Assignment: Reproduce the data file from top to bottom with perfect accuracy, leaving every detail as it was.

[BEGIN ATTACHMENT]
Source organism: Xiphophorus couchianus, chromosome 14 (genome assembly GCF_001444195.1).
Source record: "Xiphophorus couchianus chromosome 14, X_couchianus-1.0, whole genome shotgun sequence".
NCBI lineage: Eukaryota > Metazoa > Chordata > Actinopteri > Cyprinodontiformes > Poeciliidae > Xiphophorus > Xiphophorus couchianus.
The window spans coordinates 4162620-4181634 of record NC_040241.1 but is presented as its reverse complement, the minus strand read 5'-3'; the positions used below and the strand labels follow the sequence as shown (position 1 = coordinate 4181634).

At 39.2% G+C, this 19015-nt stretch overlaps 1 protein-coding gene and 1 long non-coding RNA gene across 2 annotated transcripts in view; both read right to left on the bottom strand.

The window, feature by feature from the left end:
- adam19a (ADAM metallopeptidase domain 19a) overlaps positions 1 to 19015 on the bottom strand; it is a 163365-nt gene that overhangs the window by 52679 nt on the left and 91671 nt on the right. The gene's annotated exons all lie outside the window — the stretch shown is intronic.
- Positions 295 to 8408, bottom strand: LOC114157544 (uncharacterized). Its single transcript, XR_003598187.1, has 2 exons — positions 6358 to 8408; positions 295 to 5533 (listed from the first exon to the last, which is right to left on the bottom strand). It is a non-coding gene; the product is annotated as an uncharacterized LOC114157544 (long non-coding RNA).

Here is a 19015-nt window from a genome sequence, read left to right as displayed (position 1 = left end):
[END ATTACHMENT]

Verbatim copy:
Source organism: Xiphophorus couchianus, chromosome 14 (genome assembly GCF_001444195.1).
Source record: "Xiphophorus couchianus chromosome 14, X_couchianus-1.0, whole genome shotgun sequence".
NCBI lineage: Eukaryota > Metazoa > Chordata > Actinopteri > Cyprinodontiformes > Poeciliidae > Xiphophorus > Xiphophorus couchianus.
The window spans coordinates 4162620-4181634 of record NC_040241.1 but is presented as its reverse complement, the minus strand read 5'-3'; the positions used below and the strand labels follow the sequence as shown (position 1 = coordinate 4181634).

At 39.2% G+C, this 19015-nt stretch overlaps 1 protein-coding gene and 1 long non-coding RNA gene across 2 annotated transcripts in view; both read right to left on the bottom strand.

The window, feature by feature from the left end:
- adam19a (ADAM metallopeptidase domain 19a) overlaps positions 1 to 19015 on the bottom strand; it is a 163365-nt gene that overhangs the window by 52679 nt on the left and 91671 nt on the right. The gene's annotated exons all lie outside the window — the stretch shown is intronic.
- Positions 295 to 8408, bottom strand: LOC114157544 (uncharacterized). Its single transcript, XR_003598187.1, has 2 exons — positions 6358 to 8408; positions 295 to 5533 (listed from the first exon to the last, which is right to left on the bottom strand). It is a non-coding gene; the product is annotated as an uncharacterized LOC114157544 (long non-coding RNA).

Here is a 19015-nt window from a genome sequence, read left to right as displayed (position 1 = left end):